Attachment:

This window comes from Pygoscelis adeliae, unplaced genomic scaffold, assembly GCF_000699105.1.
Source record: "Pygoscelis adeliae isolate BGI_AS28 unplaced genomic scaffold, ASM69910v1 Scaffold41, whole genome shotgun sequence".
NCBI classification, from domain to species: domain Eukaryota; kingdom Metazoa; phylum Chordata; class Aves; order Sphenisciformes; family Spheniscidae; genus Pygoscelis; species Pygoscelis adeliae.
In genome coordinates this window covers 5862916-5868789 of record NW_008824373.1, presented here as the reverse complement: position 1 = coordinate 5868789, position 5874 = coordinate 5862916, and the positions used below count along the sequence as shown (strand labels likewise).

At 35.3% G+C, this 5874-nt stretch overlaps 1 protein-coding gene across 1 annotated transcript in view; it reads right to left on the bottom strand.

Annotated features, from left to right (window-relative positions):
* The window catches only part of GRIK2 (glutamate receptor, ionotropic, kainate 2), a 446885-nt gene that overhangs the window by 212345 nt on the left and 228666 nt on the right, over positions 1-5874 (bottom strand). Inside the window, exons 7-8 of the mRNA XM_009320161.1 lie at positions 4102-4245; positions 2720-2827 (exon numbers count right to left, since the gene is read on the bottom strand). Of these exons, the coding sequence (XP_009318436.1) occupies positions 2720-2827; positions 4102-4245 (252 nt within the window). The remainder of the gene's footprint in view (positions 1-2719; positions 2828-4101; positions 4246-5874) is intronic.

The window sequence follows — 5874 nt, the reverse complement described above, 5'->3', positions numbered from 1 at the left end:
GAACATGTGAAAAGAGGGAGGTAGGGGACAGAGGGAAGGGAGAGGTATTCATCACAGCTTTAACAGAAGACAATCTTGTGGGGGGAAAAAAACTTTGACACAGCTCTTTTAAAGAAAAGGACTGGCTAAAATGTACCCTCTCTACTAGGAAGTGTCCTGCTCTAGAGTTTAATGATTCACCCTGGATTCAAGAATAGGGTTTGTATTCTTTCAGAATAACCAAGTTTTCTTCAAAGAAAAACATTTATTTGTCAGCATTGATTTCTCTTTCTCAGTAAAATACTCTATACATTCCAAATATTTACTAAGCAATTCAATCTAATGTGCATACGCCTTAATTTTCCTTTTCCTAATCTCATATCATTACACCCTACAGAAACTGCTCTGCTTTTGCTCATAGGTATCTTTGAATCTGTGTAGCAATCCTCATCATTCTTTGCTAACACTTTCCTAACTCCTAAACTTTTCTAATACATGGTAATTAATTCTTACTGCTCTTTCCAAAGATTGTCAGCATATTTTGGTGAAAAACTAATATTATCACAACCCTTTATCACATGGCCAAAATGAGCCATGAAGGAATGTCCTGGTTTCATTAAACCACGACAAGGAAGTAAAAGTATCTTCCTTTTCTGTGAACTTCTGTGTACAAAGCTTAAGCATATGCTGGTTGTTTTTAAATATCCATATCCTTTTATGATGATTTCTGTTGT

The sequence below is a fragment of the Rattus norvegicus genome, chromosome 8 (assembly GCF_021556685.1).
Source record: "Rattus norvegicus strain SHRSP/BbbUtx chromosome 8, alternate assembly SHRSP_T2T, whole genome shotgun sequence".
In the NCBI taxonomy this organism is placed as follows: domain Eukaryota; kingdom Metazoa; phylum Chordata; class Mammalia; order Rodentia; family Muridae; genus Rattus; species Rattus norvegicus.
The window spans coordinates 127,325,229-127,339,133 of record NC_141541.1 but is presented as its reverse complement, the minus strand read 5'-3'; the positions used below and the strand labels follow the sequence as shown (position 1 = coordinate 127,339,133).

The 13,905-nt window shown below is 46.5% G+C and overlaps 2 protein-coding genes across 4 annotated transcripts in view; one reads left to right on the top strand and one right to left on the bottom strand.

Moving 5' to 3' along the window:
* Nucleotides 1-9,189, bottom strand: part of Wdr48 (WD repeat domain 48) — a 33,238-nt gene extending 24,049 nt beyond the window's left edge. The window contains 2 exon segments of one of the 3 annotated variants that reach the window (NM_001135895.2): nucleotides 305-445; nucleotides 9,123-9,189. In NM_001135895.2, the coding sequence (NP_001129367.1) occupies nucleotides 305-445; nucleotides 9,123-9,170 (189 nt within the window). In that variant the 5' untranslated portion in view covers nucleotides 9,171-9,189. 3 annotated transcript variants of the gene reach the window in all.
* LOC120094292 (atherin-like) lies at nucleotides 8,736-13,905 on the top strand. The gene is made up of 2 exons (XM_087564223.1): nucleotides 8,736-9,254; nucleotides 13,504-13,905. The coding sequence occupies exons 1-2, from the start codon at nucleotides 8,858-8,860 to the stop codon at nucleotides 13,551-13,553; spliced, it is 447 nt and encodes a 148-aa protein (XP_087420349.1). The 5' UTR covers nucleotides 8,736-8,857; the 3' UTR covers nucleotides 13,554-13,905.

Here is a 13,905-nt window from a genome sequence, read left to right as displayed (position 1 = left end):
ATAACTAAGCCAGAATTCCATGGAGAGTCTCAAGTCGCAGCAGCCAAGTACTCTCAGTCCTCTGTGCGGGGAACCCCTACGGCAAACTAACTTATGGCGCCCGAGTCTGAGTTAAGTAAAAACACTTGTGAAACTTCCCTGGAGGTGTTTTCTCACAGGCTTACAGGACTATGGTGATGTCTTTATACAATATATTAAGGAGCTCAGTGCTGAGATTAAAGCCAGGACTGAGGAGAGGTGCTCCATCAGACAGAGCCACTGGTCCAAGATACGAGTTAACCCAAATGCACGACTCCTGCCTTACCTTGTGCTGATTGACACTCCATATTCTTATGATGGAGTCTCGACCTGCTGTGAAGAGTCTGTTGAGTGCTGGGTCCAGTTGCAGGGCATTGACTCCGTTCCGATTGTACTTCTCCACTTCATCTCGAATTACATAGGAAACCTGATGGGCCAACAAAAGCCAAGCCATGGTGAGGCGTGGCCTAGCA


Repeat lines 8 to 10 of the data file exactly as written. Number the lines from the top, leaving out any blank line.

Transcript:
The window sequence follows — 5874 nt, the reverse complement described above, 5'->3', positions numbered from 1 at the left end:
GAACATGTGAAAAGAGGGAGGTAGGGGACAGAGGGAAGGGAGAGGTATTCATCACAGCTTTAACAGAAGACAATCTTGTGGGGGGAAAAAAACTTTGACACAGCTCTTTTAAAGAAAAGGACTGGCTAAAATGTACCCTCTCTACTAGGAAGTGTCCTGCTCTAGAGTTTAATGATTCACCCTGGATTCAAGAATAGGGTTTGTATTCTTTCAGAATAACCAAGTTTTCTTCAAAGAAAAACATTTATTTGTCAGCATTGATTTCTCTTTCTCAGTAAAATACTCTATACATTCCAAATATTTACTAAGCAATTCAATCTAATGTGCATACGCCTTAATTTTCCTTTTCCTAATCTCATATCATTACACCCTACAGAAACTGCTCTGCTTTTGCTCATAGGTATCTTTGAATCTGTGTAGCAATCCTCATCATTCTTTGCTAACACTTTCCTAACTCCTAAACTTTTCTAATACATGGTAATTAATTCTTACTGCTCTTTCCAAAGATTGTCAGCATATTTTGGTGAAAAACTAATATTATCACAACCCTTTATCACATGGCCAAAATGAGCCATGAAGGAATGTCCTGGTTTCATTAAACCACGACAAGGAAGTAAAAGTATCTTCCTTTTCTGTGAACTTCTGTGTACAAAGCTTAAGCATATGCTGGTTGTTTTTAAATATCCATATCCTTTTATGATGATTTCTGTTGT

The sequence below is a fragment of the Rattus norvegicus genome, chromosome 8 (assembly GCF_021556685.1).